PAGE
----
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Rouhani: Beliefs stop Iran from pursuing nukes
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Rouhani was reiterating a police set by Iran’s Supreme Leader Ayatollah Ali Khamenei, who issued a religious decree banning the production and use of nuclear weapons. He has said holding such arms is a sin as well as “useless, harmful and dangerous.”
“We are not after weapons of mass destruction. That’s our red line,” he said. “If Iran was after weapons of mass destruction, it would build chemical weapons. Those are easier to make. It would build biological arms, which are even easier than making chemical weapons.”
He said Iran’s “beliefs” and commitment to “ethical principles”, not merely the U.N’s nuclear non-proliferation treaty, prevent it from making a bomb. Iran is a signatory to the NPT and says it will remain committed to its obligations not to build nuclear weapons under the treaty but will not compromise on its right to enrich uranium and produce nuclear fuel.
“We signed these treaties to show the world we are not after such weapons,” he told military commanders. “Even if there were no NPT or other treaties, our belief, our faith, our religion and principles tell us not to seek weapons of mass destruction.”
The U.S. and its allies fear that Iran seeks to develop the ability to make a nuclear weapon, should it want one. Iran denies the charge, saying its nuclear program is peaceful and geared toward generating electricity and producing radioisotopes to treat cancer patients.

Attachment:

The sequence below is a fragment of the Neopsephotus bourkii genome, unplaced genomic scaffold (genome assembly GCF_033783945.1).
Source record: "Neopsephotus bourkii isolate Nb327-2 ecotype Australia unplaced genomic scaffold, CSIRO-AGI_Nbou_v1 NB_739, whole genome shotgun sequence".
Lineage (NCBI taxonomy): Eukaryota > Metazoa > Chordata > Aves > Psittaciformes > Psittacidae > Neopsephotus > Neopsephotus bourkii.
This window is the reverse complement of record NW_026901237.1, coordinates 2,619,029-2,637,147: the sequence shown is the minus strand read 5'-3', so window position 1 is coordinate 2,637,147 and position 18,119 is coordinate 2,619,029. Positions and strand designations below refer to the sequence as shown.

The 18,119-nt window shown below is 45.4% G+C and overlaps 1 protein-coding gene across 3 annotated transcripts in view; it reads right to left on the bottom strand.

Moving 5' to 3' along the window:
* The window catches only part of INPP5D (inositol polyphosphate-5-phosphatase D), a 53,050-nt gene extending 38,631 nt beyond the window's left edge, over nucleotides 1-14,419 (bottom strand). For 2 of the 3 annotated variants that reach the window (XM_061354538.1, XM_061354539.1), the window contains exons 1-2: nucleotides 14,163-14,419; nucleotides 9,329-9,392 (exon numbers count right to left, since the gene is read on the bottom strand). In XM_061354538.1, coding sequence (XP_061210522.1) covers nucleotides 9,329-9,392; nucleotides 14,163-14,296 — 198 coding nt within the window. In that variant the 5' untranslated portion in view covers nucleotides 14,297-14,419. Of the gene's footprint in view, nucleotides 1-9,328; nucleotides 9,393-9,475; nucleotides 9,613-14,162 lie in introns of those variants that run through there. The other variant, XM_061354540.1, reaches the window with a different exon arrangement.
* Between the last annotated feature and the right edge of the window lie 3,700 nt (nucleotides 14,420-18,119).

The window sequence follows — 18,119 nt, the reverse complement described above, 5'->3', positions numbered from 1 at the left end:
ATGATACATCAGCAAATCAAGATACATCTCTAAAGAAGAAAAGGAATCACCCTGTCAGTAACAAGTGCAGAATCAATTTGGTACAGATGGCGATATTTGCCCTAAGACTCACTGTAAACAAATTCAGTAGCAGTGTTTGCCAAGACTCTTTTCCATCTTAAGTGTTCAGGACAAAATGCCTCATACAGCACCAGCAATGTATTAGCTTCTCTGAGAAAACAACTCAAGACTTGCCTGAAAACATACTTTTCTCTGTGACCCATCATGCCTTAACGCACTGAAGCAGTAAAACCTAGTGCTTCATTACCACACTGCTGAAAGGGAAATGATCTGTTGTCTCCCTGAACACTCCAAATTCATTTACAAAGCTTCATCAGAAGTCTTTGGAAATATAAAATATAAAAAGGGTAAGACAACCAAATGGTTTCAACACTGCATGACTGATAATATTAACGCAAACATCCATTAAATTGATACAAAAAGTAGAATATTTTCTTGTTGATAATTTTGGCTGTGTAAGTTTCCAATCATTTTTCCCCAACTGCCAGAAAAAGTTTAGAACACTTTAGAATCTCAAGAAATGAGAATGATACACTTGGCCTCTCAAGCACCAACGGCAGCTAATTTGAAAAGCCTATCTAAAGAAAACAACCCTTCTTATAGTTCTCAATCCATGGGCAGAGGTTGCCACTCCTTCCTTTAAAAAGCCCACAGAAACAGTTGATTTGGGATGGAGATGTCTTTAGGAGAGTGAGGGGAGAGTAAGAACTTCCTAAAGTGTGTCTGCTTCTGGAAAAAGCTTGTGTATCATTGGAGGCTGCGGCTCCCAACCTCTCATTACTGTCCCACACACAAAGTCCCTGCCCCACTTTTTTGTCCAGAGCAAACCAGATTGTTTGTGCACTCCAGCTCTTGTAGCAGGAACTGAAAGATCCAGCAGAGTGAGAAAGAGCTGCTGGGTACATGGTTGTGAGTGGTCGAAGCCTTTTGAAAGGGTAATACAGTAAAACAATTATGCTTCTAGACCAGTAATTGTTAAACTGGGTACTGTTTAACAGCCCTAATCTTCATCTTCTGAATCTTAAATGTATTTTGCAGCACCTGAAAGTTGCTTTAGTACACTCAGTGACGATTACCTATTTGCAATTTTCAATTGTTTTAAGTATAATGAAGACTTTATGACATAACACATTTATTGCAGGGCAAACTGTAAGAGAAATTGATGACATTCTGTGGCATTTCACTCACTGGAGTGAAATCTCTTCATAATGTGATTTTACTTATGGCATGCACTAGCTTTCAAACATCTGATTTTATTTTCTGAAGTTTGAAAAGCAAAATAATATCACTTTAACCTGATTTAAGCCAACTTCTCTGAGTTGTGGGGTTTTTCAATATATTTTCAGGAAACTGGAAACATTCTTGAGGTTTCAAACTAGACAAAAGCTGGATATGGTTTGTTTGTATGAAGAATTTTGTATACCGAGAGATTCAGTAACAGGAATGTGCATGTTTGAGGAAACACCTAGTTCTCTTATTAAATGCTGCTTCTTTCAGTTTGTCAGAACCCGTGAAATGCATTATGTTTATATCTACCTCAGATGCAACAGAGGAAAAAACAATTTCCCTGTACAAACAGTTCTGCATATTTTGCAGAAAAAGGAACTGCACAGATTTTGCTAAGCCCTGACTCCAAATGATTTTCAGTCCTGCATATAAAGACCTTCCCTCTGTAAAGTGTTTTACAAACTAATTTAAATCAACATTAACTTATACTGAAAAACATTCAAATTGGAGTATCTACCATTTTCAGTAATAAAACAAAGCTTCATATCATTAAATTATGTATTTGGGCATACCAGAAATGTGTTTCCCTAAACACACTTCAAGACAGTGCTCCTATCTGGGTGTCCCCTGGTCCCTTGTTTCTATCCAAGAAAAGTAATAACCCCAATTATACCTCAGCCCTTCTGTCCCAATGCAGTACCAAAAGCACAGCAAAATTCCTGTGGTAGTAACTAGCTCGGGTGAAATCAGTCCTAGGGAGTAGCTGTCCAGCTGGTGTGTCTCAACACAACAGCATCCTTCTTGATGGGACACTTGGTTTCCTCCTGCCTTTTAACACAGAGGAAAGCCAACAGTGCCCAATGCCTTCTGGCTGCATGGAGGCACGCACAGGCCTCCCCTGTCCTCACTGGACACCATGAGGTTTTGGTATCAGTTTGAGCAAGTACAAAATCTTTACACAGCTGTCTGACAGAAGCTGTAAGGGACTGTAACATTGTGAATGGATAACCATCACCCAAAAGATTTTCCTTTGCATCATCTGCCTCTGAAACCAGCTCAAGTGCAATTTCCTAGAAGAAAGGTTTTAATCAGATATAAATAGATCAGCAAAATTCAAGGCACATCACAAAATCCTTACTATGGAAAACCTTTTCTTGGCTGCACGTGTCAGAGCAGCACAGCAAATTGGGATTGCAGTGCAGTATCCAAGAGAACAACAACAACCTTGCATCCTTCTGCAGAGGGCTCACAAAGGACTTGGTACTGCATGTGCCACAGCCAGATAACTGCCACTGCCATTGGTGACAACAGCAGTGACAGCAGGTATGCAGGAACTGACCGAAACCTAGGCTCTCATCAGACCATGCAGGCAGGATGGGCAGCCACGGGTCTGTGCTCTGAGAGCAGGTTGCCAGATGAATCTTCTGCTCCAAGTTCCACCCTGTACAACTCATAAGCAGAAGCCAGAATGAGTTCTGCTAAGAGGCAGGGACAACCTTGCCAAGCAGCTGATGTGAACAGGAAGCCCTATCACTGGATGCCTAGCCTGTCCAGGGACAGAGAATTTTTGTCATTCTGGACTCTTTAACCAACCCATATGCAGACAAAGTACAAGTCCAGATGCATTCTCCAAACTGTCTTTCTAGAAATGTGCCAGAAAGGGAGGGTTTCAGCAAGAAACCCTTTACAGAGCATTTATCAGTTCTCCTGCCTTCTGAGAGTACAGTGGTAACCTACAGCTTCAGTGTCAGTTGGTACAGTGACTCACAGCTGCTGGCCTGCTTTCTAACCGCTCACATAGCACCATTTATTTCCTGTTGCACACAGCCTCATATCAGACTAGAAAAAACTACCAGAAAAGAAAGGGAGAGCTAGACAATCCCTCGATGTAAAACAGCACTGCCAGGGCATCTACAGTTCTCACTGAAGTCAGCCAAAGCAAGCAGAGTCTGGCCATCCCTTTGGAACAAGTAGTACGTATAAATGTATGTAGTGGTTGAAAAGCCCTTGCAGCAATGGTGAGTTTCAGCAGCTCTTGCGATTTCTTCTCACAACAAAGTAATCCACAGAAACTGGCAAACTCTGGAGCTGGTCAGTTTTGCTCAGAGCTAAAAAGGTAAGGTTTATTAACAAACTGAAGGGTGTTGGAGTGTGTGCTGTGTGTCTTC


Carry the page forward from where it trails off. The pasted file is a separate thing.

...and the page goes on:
Rouhani said his government’s policy of moderation and easing tensions with the outside world is “not a tactic” but a genuine change in the Islamic Republic’s foreign policy.
“The foreign policy of the Islamic Republic of Iran is based on easing tensions and building confidence with the world. This is not a tactic or slogan. Iran is not seeking tensions with others … but we don’t compromise on our dignity, independence, national interests and values,” he said.
Rouhani says his countrymen elected him president in June to change Iran’s foreign policy and shift away from the bombastic style adopted under his predecessor, Mahmoud Ahmadinejad. He has said however that its principles - including maintaining a peaceful nuclear program - will not change.
That policy, also supported by Khamenei, led to a historic interim nuclear deal with world powers Nov. 24 in Geneva. Iran stopped enriching uranium to 20 percent and started neutralizing its existing stockpile of that grade - just steps away from weapons material - in January in order to fulfil commitments reached under the deal. The U.S. and the European Union also lifted some sanctions in response to the Iranian moves.
Iran and the six-nation group - the five permanent members of the U.N. Security Council plus Germany - began talks earlier this month for a comprehensive deal in Vienna.
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